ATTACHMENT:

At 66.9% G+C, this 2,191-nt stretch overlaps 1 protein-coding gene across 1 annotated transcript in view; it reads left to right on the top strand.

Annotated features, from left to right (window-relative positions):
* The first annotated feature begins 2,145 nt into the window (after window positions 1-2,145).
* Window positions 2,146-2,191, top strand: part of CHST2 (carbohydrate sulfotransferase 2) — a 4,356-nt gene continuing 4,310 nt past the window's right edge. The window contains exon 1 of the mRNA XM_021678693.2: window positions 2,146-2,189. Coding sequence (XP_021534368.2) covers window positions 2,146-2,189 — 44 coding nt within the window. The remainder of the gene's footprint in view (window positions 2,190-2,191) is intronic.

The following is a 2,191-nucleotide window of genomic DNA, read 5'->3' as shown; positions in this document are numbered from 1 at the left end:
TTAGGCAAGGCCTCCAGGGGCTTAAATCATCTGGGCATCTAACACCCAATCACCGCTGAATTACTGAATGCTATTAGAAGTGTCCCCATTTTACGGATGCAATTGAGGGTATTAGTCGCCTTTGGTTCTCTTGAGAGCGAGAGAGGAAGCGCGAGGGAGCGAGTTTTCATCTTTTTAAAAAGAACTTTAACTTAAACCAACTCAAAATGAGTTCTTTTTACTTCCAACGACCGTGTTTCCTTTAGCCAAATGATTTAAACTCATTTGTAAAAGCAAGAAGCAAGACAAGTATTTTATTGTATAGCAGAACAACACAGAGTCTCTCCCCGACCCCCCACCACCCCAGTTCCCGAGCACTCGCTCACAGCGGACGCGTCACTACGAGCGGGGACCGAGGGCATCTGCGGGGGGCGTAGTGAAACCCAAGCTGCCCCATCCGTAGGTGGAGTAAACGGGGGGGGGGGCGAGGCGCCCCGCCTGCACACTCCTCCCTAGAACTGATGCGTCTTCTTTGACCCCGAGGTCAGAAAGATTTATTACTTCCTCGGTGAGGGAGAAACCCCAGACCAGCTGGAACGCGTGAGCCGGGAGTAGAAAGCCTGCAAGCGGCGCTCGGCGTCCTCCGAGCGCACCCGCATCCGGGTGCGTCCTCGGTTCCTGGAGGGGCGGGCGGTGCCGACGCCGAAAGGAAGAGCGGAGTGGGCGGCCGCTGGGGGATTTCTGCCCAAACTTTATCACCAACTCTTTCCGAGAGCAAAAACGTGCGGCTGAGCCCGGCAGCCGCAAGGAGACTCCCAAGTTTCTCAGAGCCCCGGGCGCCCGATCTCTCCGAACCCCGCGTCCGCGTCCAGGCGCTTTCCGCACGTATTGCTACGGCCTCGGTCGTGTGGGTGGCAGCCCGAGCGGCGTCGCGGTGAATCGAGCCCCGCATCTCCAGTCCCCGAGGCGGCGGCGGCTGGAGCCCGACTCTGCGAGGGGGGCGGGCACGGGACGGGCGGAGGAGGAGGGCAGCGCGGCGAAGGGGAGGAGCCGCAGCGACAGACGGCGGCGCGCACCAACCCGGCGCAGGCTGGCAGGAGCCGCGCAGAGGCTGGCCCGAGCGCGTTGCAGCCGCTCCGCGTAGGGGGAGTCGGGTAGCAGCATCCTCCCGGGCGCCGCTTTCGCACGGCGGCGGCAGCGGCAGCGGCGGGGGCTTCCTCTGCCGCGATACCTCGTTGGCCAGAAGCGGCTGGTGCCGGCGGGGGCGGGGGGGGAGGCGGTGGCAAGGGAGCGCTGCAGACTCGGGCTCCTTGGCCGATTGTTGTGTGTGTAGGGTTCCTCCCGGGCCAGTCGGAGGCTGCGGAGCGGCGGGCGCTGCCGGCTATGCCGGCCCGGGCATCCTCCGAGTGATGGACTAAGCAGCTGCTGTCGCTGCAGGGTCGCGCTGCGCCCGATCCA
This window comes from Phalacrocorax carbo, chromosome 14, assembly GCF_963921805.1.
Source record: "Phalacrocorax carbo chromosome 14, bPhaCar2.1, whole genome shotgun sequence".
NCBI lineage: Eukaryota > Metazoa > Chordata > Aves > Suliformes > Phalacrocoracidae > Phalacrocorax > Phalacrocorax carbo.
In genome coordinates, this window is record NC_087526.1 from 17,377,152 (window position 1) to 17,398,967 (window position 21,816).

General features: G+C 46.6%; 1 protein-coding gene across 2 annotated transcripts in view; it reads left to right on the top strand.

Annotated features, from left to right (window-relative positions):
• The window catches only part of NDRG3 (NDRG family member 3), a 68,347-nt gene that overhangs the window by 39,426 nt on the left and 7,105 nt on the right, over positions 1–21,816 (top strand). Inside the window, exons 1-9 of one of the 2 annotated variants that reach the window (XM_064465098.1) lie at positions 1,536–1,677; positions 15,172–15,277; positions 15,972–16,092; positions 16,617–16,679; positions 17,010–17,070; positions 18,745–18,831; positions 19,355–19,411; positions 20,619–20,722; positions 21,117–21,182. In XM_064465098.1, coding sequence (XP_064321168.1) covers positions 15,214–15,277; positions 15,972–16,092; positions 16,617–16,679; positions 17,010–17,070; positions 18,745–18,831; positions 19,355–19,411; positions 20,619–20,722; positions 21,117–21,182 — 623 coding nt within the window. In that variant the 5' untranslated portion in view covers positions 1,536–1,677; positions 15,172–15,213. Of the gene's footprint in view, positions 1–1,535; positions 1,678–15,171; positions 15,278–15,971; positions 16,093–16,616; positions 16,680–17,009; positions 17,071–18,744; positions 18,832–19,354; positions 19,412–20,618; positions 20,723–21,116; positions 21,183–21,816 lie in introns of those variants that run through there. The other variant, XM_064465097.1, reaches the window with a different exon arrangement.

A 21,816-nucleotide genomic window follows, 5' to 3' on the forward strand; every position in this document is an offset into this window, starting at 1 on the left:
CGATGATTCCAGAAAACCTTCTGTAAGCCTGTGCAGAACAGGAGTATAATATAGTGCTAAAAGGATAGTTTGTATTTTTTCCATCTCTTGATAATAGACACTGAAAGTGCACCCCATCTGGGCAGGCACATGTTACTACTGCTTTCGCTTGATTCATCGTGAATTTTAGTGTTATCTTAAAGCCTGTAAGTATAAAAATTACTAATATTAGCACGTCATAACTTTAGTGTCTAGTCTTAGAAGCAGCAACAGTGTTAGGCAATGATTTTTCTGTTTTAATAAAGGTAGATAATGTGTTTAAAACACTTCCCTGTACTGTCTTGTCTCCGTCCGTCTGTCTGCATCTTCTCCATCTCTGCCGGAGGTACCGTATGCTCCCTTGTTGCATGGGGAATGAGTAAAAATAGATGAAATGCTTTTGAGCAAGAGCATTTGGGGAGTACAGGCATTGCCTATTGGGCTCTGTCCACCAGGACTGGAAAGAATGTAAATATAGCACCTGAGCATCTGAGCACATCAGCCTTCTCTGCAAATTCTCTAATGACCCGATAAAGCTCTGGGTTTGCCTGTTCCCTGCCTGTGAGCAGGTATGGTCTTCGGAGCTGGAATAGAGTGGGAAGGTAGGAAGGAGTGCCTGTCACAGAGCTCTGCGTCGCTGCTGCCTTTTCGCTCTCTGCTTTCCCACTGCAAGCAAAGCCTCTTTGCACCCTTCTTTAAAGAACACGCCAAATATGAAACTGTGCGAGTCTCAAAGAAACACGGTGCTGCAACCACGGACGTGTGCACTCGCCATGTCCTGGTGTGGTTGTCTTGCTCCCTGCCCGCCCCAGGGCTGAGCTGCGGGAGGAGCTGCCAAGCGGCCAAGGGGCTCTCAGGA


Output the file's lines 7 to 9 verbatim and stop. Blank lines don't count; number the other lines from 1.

This window comes from Phalacrocorax carbo, chromosome 14, assembly GCF_963921805.1.
Source record: "Phalacrocorax carbo chromosome 14, bPhaCar2.1, whole genome shotgun sequence".
NCBI lineage: Eukaryota > Metazoa > Chordata > Aves > Suliformes > Phalacrocoracidae > Phalacrocorax > Phalacrocorax carbo.